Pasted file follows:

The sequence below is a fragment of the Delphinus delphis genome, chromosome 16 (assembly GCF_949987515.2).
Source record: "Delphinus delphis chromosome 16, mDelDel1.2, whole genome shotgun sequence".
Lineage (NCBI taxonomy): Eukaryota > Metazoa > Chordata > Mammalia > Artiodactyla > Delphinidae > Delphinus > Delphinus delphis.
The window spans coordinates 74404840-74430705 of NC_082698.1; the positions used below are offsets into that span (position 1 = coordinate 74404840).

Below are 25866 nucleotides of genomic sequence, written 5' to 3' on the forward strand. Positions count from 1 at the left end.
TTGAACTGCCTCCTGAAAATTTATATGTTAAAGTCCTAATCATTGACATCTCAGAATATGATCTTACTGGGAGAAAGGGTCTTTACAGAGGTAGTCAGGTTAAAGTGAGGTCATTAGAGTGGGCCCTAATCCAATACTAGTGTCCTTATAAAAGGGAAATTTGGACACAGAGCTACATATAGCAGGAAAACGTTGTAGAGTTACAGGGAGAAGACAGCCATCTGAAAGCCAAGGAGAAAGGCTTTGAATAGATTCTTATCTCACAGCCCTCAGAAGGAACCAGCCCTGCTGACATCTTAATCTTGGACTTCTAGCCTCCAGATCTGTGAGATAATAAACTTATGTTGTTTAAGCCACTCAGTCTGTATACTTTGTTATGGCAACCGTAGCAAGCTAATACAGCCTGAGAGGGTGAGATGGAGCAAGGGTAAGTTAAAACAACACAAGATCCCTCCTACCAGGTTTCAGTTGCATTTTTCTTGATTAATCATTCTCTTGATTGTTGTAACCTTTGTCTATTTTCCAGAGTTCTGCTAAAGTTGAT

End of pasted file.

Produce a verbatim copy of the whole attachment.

The sequence below is a fragment of the Delphinus delphis genome, chromosome 16 (assembly GCF_949987515.2).
Source record: "Delphinus delphis chromosome 16, mDelDel1.2, whole genome shotgun sequence".
Lineage (NCBI taxonomy): Eukaryota > Metazoa > Chordata > Mammalia > Artiodactyla > Delphinidae > Delphinus > Delphinus delphis.
The window spans coordinates 74404840-74430705 of NC_082698.1; the positions used below are offsets into that span (position 1 = coordinate 74404840).

Below are 25866 nucleotides of genomic sequence, written 5' to 3' on the forward strand. Positions count from 1 at the left end.
TTGAACTGCCTCCTGAAAATTTATATGTTAAAGTCCTAATCATTGACATCTCAGAATATGATCTTACTGGGAGAAAGGGTCTTTACAGAGGTAGTCAGGTTAAAGTGAGGTCATTAGAGTGGGCCCTAATCCAATACTAGTGTCCTTATAAAAGGGAAATTTGGACACAGAGCTACATATAGCAGGAAAACGTTGTAGAGTTACAGGGAGAAGACAGCCATCTGAAAGCCAAGGAGAAAGGCTTTGAATAGATTCTTATCTCACAGCCCTCAGAAGGAACCAGCCCTGCTGACATCTTAATCTTGGACTTCTAGCCTCCAGATCTGTGAGATAATAAACTTATGTTGTTTAAGCCACTCAGTCTGTATACTTTGTTATGGCAACCGTAGCAAGCTAATACAGCCTGAGAGGGTGAGATGGAGCAAGGGTAAGTTAAAACAACACAAGATCCCTCCTACCAGGTTTCAGTTGCATTTTTCTTGATTAATCATTCTCTTGATTGTTGTAACCTTTGTCTATTTTCCAGAGTTCTGCTAAAGTTGAT